Digital robots keep tabs on people, may be used to guide grazing cows

Duane Dailey

The digital age arrived and I wasn’t ready. I can’t recall my password to read about it.

I’ve spent most of my life with printed pages. I still prefer ink on paper for reading. My grandson can’t understand why I don’t read e-books. “You can carry 50 books with you,” he said. But, could I find the book I want to read as I settle in for my daily learning session,

Just now opening my laptop to write, my fingers faltered. I typed a start of the last passcode it took me so long to learn. MU requires us to change passwords at least once a year. They insist on difficult-to-remember mixed upper and lower case letters, numerals and characters. If I use a word that’s in a dictionary the robot will stop me to start over.

Right now I can’t gain full access to Twitter. What is my password?

It was on Twitter that I learned that robots will do so much of what I spent a lifetime learning to do. Some newspapers use robots to write small everyday stories.

My background interferes with my advance. When I read the latest on what artificial intelligence (AI) can do, I get sidetracked from AI (artificial insemination). I’m still thinking of that old familiar AI known to cattle breeders. Quite different.

Maybe the bovine bulls promote all of this new AI for me to learn.

Just a day ago, I read that robots can now be programmed to write computer code. I leap forward to think that robots can create code to make baby robots. AI is getting mixed up with AI seems to me.

I’ve seen up close a use of AI robots in patrolling the University parking lots I am assigned. Until recently, MU hired students to patrol the lots, checking numbers on hangtags on review mirrors. That number should match the lot number. If not, you got a ticket. Parking fines have become a new source for revenue generation.

Student patrols are gone. Now campus security cars go up and down rows of cars. A digital camera reads license plate numbers. No more looking at hangtags. But, that robot program is common on many city police cars. You’ve likely been scanned.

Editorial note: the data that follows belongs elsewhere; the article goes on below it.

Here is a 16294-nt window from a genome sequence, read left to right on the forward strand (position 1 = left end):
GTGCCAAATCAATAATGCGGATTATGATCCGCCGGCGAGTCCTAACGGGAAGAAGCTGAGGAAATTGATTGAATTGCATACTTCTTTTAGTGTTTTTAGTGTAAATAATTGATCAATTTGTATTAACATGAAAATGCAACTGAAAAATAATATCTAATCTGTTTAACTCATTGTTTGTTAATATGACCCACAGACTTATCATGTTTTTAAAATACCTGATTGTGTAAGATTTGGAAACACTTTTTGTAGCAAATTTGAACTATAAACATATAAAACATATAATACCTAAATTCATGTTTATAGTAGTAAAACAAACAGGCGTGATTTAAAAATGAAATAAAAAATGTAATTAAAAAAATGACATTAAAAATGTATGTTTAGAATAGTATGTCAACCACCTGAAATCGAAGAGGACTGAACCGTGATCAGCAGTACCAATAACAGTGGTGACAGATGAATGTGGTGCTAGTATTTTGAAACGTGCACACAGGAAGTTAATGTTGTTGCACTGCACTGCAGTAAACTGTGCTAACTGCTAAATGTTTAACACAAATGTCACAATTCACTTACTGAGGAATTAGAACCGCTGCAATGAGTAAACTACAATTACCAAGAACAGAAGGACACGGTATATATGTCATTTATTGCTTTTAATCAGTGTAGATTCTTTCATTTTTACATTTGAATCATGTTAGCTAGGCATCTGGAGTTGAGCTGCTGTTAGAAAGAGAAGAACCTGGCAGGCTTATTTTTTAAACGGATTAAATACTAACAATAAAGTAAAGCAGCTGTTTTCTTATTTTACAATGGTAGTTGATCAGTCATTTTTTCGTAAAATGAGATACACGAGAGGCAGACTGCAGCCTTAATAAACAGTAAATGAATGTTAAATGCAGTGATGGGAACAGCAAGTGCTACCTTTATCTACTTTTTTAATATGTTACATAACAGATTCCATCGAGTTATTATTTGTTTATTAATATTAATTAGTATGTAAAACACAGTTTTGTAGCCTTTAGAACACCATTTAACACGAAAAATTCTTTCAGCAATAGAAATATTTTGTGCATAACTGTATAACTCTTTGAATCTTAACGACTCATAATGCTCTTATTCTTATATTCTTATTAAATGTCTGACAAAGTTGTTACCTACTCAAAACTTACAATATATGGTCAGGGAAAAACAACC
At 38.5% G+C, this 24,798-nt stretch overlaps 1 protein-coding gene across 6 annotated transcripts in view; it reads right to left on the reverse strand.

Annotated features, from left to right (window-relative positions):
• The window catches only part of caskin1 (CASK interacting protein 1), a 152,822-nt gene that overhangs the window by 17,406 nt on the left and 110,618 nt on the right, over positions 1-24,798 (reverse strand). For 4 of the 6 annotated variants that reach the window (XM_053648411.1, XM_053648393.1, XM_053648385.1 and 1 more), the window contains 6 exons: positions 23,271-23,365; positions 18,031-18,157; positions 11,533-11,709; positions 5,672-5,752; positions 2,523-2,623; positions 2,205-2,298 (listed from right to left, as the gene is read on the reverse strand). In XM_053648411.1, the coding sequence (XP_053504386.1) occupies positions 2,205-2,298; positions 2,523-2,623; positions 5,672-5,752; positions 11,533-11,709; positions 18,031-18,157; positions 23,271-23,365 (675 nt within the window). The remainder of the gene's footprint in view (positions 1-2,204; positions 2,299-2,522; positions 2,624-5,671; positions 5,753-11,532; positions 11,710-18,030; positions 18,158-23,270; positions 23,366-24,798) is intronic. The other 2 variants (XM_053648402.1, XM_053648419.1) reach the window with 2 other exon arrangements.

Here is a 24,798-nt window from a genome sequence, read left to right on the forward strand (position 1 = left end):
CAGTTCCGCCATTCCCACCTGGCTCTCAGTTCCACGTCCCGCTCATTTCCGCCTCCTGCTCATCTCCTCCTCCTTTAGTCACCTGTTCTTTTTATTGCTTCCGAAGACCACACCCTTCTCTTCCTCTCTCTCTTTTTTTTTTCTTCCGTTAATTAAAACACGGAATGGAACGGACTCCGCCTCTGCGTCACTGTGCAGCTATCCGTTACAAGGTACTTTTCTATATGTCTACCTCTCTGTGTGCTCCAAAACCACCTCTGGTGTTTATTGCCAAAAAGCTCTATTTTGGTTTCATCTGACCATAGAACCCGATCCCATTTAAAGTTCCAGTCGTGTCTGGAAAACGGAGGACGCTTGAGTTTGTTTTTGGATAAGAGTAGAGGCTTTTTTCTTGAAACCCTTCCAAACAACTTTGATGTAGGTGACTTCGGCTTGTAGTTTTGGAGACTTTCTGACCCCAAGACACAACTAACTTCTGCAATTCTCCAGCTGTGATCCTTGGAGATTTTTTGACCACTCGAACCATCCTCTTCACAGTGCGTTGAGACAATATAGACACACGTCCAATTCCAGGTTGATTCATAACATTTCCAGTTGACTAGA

And, a recent flush of photos sent by e-mail from campus police ask for help in identifying people. They get ID’s quickly. I didn’t know there were so many security cameras on campus. But, they help nab wrongdoers.

The shooter at the Annapolis newspaper wouldn’t give his name. But, police ran his mug shot through the file of state driver’s license photos on file. Soon, the robot had his name. Face recognition has become common. You see it on Facebook.

Back to those digital books. I may soon wish I was in the digital age.

A common trend among friends my age is to downsize their holdings.

Both the read and unread overflow bookcases. I rarely throw away a book. And, I save too many New Yorkers and Missouri Ruralists.

Now, I did see this week a photo on Twitter of a hearse with a U-Haul trailer in tow. I suspect that is a fake-news joke. No U-Haul for me.

The digital age has come to farm fields. Precision agriculture refines treatment to the many different soil zones in any given field.

This spring I attended a series of MU seminars on new data collection tools. At the Forage System Research Center, MU scientists study different ways to measure grass growth. This may be useful in planning rotations in management-intensive grazing. Robots may guide cows to fresh new grazing paddocks.

The robot measures grass faster than a farmer with a grazing stick. The digital tool may be on a four-wheeler, a drone, or a satellite in space. Digits are gathered many ways.

Farmers will be adapting tools the government uses to keep tabs on people.

Send digits to